Changes to the way housing and council tax benefits are assessed will cut time and money, Oxford City Council has promised.

Last year, the Government’s watchdog branded the council’s benefits system as “poor”

and criticised its high cost to taxpayers.

The Audit Commission said processing times were too long, with new benefits claims taking an average of 23 days.

But councillors hope a new system of assessing claims will cut through the red tape and make the whole process easier.

Val Smith, the city’s executive member responsible for the service, said: “The whole thing has become cumbersome, all these rules and regulations just build up.

“And the longer the process takes, the more money it costs the council. This is an opportunity to look at it again.”

More than 10,000 people currently claim council tax benefit, and more than 11,000 people claim housing benefits each year.

At the city executive board on Wednesday, councillors approved plans to adopt a ‘risk-based verification policy’ to assess both benefits.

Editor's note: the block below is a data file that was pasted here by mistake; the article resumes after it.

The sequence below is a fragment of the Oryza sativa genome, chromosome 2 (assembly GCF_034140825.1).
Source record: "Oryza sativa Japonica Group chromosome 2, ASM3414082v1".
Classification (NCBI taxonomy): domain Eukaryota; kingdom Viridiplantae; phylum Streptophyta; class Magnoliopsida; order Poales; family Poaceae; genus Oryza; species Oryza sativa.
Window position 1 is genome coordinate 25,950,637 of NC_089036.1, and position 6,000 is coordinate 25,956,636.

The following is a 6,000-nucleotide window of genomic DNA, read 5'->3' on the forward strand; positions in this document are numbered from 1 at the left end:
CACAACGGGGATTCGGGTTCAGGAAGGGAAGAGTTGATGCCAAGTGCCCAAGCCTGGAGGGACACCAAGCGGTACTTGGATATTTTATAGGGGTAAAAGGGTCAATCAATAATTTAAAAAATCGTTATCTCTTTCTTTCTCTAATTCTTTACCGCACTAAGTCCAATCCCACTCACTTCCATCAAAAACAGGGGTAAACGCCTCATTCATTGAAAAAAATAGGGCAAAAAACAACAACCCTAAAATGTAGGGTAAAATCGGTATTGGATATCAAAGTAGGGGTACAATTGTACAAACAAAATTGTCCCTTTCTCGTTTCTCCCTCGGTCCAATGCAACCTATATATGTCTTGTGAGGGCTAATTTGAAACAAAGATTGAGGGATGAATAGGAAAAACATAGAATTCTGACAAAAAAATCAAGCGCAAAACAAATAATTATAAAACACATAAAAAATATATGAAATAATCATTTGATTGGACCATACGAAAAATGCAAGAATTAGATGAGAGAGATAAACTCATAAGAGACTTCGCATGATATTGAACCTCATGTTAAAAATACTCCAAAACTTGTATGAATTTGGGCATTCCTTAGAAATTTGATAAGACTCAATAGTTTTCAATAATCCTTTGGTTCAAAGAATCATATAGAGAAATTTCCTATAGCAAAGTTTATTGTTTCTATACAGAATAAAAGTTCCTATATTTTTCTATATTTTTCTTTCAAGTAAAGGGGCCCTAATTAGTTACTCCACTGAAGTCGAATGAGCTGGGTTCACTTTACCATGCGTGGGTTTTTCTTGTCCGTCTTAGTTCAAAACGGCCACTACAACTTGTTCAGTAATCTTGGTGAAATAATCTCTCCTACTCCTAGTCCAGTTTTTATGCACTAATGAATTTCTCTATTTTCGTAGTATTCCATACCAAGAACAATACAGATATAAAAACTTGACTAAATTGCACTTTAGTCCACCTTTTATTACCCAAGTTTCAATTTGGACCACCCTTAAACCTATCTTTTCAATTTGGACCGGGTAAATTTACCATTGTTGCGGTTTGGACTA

This concentrates more on the risk profile of each claimant, and targets most resources at those that are higher risk, where officers say most of the fraud and error will be.

It means the average low-risk person will now only have to produce a proof of identity and their National Insurance number.

Until now they have had to bring in a selection of original identification documents, including proof of work for two months.

Mrs Smith said: “We are cutting down on everything, so if you are just an ordinary Joe Bloggs putting in a claim, you are not going to produce all the papers you had to previously.

“And any original documents will now be photocopied straight away rather than being forced to leave your valuables with the office.

“This is good news. It is going to help people out and will cost a lot less money.”

About 55 per cent of cases are now expected to be low-risk, 2 5 per cent medium and 20 per cent high-risk.

Oxford City Council will save an estimated £70,000 per year by adopting the new system. No date has yet been set for the new scheme to be adopted.

Mrs Smith added: “It is important to stress that people who are high-risk will still be undergoing all the checks, so no one will be getting away with anything.

“This is about just cutting through all the red tape and making the process easier for everyone else.”